Then I turned off the music and studied the black lines. In some cases (the Gossips and the Merman above) the shapes immediately suggested the direction of the painting. I used resist to mask off the parts that I wanted to keep white before painting other shapes in color. Then I masked again. It’s a bit hard to see in the photos, but there is a lot of glazing to create the shading in each layer.
“Heart / Hand,” Lascaux acrylic, Golden Fluid Acrylics, resist, pencil. © Kali Tal 2011
In “Heart / Hand,” after masking off the white spaces, I dropped thinned Fluid Acrylic on the paper and blew it around with the hair dryer in order to create interesting patterns. I masked over parts of the glazing in each layer to create depth, and then then worked with pencil. It’s called “Heart / Hand” because viewing it with the golden trunk at the bottom of the page makes it look like a growing tree or a hand. But flip it 180 degrees and the trunk comes down like an aorta into the chambers of a heart.
“Vicious Circle,” Lascaux acrylics, Golden Fluid Acrylics, resist, pencil. © Kali Tal 2011
My emotional connection to “Vicious Circle” was very intense, and the wailing, tortured figure simply jumped off the page when I took a look at the way the black paint had dried. This is the most layered of all the abstracts and I used resist as a kind of negative paint, moving it around with both the toothed scraper and wooden chopsticks. Like the paint, the resist was added in succession, masking different colors in different textures.
All the paintings were created over about a week’s time, because each layer of glazing had to dry thoroughly. I found that if the paper was even the least little bit damp, it would stay wet after the resist was poured on, and rubbing the resist would also rub off the underlying paint. Though this is the very beginning of my experiment, I’m pleased with the results so far and I’m going to keep at it until I feel like I’ve taken this particular technique to its limit. The plan is to work on paper, and eventually “graduate” to canvas when I feel more in control of the process.
Fabrics aren’t just for sewing! You can make journal pages out of them, collage them into your journal pages, decorate them with paints, stamps or beads, and use interesting fabric patterns as a basis for your own designs. Dig through your fabric collection and bring your favorite scraps to class!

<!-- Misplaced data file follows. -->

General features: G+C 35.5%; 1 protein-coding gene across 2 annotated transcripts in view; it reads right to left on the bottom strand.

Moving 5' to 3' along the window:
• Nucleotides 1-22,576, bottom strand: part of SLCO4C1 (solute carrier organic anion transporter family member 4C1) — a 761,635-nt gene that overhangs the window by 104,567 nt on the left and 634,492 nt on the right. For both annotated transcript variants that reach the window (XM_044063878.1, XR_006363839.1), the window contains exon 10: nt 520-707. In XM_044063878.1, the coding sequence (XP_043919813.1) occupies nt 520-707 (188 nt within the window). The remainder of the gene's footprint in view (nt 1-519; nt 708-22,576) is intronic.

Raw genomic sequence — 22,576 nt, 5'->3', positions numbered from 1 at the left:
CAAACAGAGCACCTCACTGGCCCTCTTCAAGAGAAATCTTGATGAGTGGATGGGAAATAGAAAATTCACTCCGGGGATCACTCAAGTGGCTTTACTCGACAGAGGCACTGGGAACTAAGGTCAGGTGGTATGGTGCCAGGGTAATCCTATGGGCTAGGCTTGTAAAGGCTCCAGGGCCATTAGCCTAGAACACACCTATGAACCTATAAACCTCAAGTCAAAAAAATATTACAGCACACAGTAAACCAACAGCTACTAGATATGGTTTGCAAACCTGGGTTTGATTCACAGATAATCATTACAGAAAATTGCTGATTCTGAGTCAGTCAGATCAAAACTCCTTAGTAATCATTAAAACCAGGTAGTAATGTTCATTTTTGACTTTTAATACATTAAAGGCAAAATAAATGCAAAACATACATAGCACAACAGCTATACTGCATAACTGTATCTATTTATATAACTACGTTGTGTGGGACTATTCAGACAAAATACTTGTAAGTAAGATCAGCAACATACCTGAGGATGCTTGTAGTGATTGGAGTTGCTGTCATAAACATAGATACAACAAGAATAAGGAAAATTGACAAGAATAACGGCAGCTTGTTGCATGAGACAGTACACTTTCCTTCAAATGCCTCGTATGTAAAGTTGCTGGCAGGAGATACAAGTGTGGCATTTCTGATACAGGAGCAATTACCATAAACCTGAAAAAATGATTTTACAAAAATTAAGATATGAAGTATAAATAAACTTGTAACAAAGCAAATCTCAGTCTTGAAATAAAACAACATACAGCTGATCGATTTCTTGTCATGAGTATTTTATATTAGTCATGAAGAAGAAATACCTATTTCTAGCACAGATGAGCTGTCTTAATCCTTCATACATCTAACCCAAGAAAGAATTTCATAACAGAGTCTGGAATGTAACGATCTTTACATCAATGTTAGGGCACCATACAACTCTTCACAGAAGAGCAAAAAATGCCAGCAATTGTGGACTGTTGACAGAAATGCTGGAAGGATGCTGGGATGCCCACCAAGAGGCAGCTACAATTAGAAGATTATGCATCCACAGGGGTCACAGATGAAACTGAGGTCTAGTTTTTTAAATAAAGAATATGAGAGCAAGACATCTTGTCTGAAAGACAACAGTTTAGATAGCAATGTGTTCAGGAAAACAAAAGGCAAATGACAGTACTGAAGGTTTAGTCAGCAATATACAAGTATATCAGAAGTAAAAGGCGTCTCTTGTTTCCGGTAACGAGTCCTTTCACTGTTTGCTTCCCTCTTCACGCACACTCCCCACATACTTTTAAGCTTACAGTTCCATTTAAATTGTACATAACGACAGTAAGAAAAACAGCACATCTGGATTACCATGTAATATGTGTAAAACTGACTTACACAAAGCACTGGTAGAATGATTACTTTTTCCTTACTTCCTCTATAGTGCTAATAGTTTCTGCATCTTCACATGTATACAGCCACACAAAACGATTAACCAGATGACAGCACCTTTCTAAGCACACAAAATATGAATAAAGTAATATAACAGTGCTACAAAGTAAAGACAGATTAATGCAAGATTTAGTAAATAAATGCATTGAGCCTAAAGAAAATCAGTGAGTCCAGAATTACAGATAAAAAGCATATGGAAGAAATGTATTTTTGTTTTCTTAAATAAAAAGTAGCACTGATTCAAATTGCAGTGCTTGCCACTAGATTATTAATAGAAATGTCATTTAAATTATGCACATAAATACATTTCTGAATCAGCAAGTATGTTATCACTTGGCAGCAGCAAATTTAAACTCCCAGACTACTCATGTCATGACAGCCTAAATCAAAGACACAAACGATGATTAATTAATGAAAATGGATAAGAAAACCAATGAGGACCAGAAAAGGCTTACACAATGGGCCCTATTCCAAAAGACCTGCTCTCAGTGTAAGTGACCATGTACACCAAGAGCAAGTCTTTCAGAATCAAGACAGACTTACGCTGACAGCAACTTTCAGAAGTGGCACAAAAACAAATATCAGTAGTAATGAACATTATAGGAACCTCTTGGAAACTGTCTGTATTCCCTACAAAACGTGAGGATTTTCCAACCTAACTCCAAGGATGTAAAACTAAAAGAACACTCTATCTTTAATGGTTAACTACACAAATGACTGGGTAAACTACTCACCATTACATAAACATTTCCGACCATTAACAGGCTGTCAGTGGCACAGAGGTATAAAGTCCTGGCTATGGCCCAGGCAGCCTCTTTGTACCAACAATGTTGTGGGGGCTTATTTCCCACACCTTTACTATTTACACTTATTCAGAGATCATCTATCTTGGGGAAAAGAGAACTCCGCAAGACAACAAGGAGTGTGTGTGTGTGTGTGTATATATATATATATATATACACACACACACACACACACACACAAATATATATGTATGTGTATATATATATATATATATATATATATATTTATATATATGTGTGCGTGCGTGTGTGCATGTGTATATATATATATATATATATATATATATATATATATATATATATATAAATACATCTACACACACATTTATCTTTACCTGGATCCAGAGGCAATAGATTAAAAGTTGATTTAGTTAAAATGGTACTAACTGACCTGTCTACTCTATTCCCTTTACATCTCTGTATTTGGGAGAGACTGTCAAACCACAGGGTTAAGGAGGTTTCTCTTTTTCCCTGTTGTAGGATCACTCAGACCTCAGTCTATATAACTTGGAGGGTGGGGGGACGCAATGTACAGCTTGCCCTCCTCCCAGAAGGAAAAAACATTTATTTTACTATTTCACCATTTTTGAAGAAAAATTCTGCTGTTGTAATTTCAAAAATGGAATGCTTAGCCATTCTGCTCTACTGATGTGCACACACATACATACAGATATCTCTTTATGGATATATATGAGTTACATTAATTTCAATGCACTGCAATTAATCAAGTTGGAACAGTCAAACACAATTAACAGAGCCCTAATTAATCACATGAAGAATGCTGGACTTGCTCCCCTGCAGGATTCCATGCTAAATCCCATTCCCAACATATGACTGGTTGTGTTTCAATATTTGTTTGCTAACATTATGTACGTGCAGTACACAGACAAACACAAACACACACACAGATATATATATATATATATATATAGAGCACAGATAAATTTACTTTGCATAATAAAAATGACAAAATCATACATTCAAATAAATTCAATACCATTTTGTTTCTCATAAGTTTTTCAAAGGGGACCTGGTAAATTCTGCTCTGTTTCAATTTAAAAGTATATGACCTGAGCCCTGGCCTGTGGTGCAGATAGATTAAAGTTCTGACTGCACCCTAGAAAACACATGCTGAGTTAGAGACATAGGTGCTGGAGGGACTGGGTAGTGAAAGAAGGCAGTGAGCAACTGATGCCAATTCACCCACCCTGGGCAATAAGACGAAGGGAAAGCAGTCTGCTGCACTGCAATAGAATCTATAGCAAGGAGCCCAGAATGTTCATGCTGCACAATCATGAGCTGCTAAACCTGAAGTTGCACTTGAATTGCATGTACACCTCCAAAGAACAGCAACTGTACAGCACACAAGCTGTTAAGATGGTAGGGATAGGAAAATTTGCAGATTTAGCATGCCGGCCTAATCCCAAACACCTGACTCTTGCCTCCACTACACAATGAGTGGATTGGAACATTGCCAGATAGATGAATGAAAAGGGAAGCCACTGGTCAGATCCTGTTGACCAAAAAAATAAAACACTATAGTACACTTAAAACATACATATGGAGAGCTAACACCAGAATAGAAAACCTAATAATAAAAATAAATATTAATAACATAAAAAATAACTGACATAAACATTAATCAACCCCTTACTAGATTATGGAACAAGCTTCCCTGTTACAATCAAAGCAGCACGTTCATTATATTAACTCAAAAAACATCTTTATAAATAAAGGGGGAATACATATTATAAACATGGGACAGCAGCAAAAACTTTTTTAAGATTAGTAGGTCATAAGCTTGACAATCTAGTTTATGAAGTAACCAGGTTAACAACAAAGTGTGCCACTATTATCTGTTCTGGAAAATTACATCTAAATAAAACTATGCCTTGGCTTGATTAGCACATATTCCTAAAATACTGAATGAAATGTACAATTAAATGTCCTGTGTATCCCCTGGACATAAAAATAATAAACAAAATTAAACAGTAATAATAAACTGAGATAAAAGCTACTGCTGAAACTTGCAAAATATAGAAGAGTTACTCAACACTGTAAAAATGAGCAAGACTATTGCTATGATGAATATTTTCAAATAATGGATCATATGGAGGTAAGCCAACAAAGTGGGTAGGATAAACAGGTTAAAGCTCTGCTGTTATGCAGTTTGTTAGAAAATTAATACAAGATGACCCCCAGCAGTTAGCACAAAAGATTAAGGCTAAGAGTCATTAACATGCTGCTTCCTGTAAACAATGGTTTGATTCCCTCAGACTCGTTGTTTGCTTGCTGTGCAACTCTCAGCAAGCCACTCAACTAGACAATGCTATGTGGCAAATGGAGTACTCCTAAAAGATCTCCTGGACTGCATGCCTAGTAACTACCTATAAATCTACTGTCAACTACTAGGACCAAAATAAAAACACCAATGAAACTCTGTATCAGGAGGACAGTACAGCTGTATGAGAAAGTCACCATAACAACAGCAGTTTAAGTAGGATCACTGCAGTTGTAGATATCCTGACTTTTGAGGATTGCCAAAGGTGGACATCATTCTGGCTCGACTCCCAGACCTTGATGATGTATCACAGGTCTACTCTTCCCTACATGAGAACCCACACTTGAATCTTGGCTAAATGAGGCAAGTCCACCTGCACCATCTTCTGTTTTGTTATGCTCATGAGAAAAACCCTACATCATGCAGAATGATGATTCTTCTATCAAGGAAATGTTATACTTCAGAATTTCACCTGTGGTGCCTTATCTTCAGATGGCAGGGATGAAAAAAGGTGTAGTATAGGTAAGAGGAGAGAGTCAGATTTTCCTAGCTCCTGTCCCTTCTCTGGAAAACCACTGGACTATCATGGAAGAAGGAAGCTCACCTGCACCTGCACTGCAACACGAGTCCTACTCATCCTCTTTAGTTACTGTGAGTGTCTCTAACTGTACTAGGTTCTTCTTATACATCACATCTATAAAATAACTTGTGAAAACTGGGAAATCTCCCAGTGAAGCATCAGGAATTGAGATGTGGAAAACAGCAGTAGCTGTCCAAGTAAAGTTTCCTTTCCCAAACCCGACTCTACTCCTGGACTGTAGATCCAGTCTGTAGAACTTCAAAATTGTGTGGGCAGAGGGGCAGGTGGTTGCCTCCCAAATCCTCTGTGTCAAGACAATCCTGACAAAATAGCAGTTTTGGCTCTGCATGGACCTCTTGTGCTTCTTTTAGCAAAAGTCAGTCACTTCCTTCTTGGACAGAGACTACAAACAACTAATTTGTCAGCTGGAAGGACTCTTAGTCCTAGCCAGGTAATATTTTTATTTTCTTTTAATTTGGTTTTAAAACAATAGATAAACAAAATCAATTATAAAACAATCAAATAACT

Create transfers from photocopies, to do direct transfers onto acrylic paint and gesso, and other methods of transferring images. Some of these techniques take multiple days, but most can be completed in just an hour or two. None require any previous experience.
Bring black & white photocopies of images that you would like to use in your journals. Do not bring inkjet or home laser-printed copies — they will not work the same way. You may also bring laser and inkjet printed color images, which we will also use in transfer. And don’t worry if you don’t have images! I will provide all materials.
Click here to sign up for this or other Art Journal Workshops.
Paint isn’t the only way to create a background image for an Art Journal page. In this class we’ll explore the art of collaging to create a surface for paint, ink, and other media.
If you already have paper images that you would like to use, please bring them to class. But because this is a workshop and we’re trying new techniques, I suggest that you don’t bring precious, one-of-a-kind items for your experimentation. And if you don’t have images or paper, don’t worry! All materials will be provided.
Click here to sign up for this, and other Art Journal Workshops.
In this workshop you’ll gain a familiarity with acrylic foundations that create texture. We’ll experiment with grainy and smooth pastes, and you’ll learn how to impress patterns into them to create wonderfully textured backgrounds for your journal pages. We’ll also work with resists, which are prevent the acrylic from staining certain parts of the paper, allowing you to keep color areas separate and bright.
I first read “Burnt Norton” when I was about 15 years old, and it blew me away. My dad had read me the section of James Joyce’s Portrait of the Artist as a Young Man about 4 or 5 years earlier, and that had become the standard I used to think of infinity and the incomprehensible nature of eternity. But “Burnt Norton” got me to thinking about time in human terms — what the passage of time felt like, and how, even though we lived at such a small scale in the greater scheme of things, we could still have a sense “time before” and “time after.” And as many times as I read this poem, over more decades than I care to think about, it never fails to move me. Even after I learned about Eliot’s lousy politics and prejudices, and I could no longer stomach “The Waste Land,” the Four Quartets, and “Burnt Norton” in particular remained a part of my internal landscape.
This is done on a black gesso background, with Painty pens for the rose, and Eddings metallic pens for the writing and flourishes.
I’ve been working on a series of art journal pages based on my favorite poems. “Tyger Tyger” was one of the first poems that ever captured my imagination, as a small child. My dad read it to me (and defined the word “symmetry” for me), and it was the first time that words ever evoked such striking visual images in my imagination. Back then tigers were magical and powerful symbols, and in my imagination they ruled the jungles of the world, inspiring fear and awe in animals and humans alike. Now the thought of them is coupled with a feeling of sadness for their impending extinction in the wild — there are less than 3200 tigers still living free — and the sense that the world is smaller and less magical than I’d hoped it would be.
Lots of background layering in this, including leopard-spotted tissue paper, metallic & neon paint. Tiger is collaged and over-painted. “FREE” is a 3-D stencil using Lascaux stucco medium.